‘Toxic Nursing’: How to cope when a coworker helps everyone on the team…but you


Upset nurse

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In the Spring 2014 issue of Scrubs (get your copy here!), we gave you an in-depth look at incivility in the hospital with “Toxic Nursing.”

Now we’re sharing more on this subject with in-depth look at interpersonal conflict on the job.

The psych unit where Diane works often admits violent patients. Since there is a “no restraint” policy, nurses and technicians depend on each other to manage aggressive patients.

One day at work, Diane accidentally offends Julia, a co-worker, by interrupting her during a lunchtime conversation. Julia sees Diane’s offense as one more in a series of rude behaviors and blows up at Diane. Diane realizes her mistake and quickly apologizes, to no avail.

Thereafter, Julia makes a point of helping every other nurse on the psych unit but ignoring Diane’s requests. When a difficult patient is admitted and assigned to Diane, Julia tells Leon, a psych technician, to “help out,” and walks away.

Expert Commentary

Diane needs to bring her concerns to the manager. She can ask Leon and other witnesses to back her up. In this case, the manager might need to facilitate conversation between Diane and Julia (possibly with a neutral third party) to resolve the underlying issue that led to the problem. In addition, action plans can be developed for both Diane and Julia. The manager needs to make it clear to Julia that refusing to assist another coworker is not an option and might be grounds for disciplinary action. The manager or another party can also work with Diane on modifying her behavior so that she is no longer perceived as being rude.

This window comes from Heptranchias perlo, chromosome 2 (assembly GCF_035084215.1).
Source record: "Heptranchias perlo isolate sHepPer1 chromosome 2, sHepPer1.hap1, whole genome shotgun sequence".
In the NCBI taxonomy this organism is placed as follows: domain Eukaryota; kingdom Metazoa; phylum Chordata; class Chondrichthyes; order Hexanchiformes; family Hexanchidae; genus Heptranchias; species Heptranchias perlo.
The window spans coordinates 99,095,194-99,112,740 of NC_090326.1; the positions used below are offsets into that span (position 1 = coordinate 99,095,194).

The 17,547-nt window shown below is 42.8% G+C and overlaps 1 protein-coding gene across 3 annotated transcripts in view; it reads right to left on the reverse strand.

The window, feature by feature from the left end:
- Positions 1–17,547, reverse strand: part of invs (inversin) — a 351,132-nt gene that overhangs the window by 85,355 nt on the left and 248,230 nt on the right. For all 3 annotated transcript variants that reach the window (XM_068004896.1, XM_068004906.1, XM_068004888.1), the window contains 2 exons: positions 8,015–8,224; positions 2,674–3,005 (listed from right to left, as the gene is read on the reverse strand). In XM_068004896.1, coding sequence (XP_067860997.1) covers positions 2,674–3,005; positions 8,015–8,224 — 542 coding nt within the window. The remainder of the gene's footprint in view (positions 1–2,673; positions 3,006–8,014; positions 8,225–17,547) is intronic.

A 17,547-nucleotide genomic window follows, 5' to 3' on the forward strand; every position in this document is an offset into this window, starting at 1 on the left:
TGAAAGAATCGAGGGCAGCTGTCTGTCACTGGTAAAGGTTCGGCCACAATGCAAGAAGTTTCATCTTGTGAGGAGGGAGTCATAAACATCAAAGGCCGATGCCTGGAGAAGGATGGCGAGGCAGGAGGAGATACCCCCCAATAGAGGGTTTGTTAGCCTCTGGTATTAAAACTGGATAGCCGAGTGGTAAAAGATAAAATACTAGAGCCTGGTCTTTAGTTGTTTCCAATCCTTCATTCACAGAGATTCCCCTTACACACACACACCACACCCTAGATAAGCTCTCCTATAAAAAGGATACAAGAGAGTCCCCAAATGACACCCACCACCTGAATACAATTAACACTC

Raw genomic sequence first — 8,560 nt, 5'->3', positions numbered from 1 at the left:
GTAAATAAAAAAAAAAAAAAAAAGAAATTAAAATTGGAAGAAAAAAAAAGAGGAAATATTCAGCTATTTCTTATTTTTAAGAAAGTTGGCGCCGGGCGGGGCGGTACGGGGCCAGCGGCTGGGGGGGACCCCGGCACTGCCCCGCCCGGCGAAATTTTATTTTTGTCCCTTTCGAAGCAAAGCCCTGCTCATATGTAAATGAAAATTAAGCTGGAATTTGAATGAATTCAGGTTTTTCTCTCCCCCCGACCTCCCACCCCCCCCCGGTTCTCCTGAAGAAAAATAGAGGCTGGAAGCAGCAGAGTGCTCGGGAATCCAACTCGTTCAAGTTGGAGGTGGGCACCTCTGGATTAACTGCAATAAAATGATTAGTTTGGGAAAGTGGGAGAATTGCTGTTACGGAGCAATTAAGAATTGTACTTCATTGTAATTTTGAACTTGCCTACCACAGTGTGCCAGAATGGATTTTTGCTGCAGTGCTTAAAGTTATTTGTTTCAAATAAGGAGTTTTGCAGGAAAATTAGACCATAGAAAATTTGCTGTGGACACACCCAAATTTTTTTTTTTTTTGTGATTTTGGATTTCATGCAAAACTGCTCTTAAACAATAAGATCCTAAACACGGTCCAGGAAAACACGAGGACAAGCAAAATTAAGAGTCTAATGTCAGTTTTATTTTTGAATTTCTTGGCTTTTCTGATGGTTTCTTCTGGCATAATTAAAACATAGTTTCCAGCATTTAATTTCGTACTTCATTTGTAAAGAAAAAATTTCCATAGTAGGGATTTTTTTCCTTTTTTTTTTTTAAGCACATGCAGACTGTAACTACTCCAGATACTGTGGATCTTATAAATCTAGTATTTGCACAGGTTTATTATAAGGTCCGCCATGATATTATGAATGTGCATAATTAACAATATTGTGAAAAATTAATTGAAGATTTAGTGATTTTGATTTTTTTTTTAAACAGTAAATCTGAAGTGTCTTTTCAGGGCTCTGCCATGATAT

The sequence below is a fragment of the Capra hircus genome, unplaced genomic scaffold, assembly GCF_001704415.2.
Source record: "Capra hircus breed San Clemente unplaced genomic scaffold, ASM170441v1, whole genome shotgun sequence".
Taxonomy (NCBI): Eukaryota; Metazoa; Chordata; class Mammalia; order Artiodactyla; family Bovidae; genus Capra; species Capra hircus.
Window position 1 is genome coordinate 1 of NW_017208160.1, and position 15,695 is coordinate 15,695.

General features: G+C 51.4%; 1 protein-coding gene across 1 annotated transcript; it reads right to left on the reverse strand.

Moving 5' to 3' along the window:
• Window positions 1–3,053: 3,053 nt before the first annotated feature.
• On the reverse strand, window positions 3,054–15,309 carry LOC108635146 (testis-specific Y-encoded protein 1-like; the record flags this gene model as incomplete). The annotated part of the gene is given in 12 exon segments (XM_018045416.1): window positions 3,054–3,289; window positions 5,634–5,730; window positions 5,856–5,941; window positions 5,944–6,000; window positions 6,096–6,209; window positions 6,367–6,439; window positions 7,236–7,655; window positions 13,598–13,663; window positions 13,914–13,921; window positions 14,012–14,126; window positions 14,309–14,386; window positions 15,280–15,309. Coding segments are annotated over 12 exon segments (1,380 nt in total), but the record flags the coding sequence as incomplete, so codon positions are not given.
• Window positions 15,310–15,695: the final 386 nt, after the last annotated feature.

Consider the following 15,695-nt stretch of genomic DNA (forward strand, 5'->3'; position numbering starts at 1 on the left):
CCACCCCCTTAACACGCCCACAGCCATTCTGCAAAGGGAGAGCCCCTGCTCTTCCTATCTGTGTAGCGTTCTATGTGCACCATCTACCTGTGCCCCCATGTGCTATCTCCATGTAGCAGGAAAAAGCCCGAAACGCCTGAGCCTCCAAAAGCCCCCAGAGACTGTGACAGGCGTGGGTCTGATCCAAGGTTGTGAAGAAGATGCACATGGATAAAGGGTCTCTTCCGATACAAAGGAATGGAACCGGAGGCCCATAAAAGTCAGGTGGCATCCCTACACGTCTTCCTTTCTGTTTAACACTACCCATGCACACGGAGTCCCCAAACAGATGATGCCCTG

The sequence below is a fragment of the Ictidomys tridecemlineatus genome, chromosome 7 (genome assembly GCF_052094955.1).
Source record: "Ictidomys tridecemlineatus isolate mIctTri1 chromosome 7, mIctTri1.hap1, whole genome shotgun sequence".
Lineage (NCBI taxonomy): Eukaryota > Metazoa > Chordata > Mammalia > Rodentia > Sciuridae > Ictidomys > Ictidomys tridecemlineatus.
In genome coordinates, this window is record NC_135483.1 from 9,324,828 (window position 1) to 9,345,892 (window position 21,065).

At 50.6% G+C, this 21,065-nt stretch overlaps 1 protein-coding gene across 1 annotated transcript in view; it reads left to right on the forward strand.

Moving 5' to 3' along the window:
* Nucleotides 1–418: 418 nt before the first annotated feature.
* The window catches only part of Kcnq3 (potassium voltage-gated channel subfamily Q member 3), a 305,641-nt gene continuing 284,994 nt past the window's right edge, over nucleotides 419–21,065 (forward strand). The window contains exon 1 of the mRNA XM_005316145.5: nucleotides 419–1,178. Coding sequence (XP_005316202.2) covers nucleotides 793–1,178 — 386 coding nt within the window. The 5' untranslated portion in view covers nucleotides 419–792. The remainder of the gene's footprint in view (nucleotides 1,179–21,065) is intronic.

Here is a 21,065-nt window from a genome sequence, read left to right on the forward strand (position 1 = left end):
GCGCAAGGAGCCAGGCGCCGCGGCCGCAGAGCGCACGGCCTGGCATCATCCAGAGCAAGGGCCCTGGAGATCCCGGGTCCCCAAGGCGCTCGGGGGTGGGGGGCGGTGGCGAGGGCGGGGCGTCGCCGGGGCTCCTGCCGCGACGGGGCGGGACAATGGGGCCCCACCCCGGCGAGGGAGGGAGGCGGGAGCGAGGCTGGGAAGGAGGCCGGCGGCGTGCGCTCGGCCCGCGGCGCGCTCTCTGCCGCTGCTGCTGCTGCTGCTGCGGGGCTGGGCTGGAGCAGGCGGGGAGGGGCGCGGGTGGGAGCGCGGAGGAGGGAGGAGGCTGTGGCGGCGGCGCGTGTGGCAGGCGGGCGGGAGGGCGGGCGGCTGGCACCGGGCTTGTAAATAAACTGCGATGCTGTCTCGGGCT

–Susan Johnson

By not helping Diane in this situation, there is a real threat and danger of violence to her. If Julia doesn’t help, Diane could be physically harmed. Something serious might happen; then, how would Julia feel?

When Julia was offended, Diane apologized right away, but it wasn’t accepted, so she might wonder what she needs to do to be forgiven. Diane could ask Julia what would make her feel better, since an apology doesn’t seem to have done the trick.

Regardless, it’s wrong for Julia to leave her out on a limb and put her in harm’s way because she’s angry. A nurse might not always realize the consequences of his or her behavior, so it’s advisable to think upfront about what you’re risking—in this case, harm to a nurse from a patient.
–Kathy Curci


Do you work in a unit where interpersonal conflict causes patient and staff safety issues? If yes, how have employees come to believe that this type of conflict is acceptable?

In health care, what factors lead a nurse to believe it is OK to put colleagues and/or patients at risk? As the nurse manager, what can you do to try to create a healthier working environment?

Adapted with permission from Toxic Nursing by Cheryl Dellasega, PhD, RN, CRNP, and Rebecca L. Volpe, PhD. Published 2013 by The Honor Society of Nursing: Sigma Theta Tau International.

This is part eight of nine; don’t miss parts one, two, three, four, five, six, seven and nine!

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